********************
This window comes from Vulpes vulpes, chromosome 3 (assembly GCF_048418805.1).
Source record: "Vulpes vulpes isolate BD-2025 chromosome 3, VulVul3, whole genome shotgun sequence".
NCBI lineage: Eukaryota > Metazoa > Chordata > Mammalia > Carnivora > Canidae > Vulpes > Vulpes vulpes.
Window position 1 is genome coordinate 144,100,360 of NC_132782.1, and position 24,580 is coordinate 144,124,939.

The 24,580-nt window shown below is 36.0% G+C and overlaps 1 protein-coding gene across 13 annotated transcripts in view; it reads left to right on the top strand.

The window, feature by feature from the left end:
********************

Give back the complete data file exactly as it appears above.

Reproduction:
This window comes from Vulpes vulpes, chromosome 3 (assembly GCF_048418805.1).
Source record: "Vulpes vulpes isolate BD-2025 chromosome 3, VulVul3, whole genome shotgun sequence".
NCBI lineage: Eukaryota > Metazoa > Chordata > Mammalia > Carnivora > Canidae > Vulpes > Vulpes vulpes.
Window position 1 is genome coordinate 144,100,360 of NC_132782.1, and position 24,580 is coordinate 144,124,939.

The 24,580-nt window shown below is 36.0% G+C and overlaps 1 protein-coding gene across 13 annotated transcripts in view; it reads left to right on the top strand.

The window, feature by feature from the left end: